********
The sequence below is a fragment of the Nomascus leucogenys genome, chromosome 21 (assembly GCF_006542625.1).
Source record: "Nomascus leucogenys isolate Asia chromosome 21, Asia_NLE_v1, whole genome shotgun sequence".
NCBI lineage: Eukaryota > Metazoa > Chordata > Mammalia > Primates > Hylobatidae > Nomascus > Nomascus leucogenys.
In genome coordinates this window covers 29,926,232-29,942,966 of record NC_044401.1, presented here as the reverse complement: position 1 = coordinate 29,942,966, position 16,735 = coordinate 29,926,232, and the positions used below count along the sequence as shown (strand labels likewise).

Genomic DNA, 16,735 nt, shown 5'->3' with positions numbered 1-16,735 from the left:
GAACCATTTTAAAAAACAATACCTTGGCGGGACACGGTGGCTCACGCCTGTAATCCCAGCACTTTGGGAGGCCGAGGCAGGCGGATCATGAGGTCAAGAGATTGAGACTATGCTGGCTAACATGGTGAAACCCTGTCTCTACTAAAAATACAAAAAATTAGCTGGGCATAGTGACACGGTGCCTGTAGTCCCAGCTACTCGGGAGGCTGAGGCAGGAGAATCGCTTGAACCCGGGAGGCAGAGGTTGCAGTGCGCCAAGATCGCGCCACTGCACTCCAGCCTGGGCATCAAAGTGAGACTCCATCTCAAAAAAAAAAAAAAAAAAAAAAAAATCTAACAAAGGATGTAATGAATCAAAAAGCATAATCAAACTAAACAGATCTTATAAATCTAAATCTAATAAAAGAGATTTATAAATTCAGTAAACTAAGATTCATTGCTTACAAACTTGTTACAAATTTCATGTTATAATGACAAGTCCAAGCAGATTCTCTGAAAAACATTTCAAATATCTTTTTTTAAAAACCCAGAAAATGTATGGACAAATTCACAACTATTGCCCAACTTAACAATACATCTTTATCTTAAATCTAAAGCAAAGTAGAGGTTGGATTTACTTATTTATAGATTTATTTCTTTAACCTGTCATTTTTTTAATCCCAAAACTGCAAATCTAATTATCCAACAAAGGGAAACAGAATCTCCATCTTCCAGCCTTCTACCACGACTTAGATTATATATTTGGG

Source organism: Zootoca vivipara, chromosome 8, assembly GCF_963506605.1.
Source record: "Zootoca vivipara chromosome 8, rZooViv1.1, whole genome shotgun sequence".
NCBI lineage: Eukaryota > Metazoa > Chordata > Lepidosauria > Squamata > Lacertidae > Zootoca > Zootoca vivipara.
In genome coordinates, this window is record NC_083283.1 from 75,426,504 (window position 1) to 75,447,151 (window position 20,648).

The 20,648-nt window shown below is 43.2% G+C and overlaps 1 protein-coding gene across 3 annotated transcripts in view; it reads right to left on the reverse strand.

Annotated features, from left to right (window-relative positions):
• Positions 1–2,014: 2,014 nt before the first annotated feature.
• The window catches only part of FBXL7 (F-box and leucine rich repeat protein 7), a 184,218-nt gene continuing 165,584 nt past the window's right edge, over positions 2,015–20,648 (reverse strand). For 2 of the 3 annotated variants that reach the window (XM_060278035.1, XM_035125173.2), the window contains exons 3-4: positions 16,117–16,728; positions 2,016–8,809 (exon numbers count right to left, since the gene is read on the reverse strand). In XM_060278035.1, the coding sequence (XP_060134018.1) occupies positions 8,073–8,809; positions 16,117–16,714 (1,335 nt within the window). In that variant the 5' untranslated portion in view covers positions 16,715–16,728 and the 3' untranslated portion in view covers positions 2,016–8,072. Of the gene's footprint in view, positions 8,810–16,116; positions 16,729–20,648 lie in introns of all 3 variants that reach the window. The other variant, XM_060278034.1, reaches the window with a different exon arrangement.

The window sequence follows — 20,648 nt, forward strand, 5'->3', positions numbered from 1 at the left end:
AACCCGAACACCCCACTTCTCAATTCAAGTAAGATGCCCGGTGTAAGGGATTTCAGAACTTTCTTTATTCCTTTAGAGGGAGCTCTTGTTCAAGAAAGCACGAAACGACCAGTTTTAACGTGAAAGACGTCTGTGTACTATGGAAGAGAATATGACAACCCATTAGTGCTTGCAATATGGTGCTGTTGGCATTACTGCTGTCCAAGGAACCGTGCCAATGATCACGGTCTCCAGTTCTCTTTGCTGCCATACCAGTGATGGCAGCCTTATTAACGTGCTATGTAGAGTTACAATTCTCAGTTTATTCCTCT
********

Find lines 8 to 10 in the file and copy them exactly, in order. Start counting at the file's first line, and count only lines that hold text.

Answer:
Source record: "Zootoca vivipara chromosome 8, rZooViv1.1, whole genome shotgun sequence".
NCBI lineage: Eukaryota > Metazoa > Chordata > Lepidosauria > Squamata > Lacertidae > Zootoca > Zootoca vivipara.
In genome coordinates, this window is record NC_083283.1 from 75,426,504 (window position 1) to 75,447,151 (window position 20,648).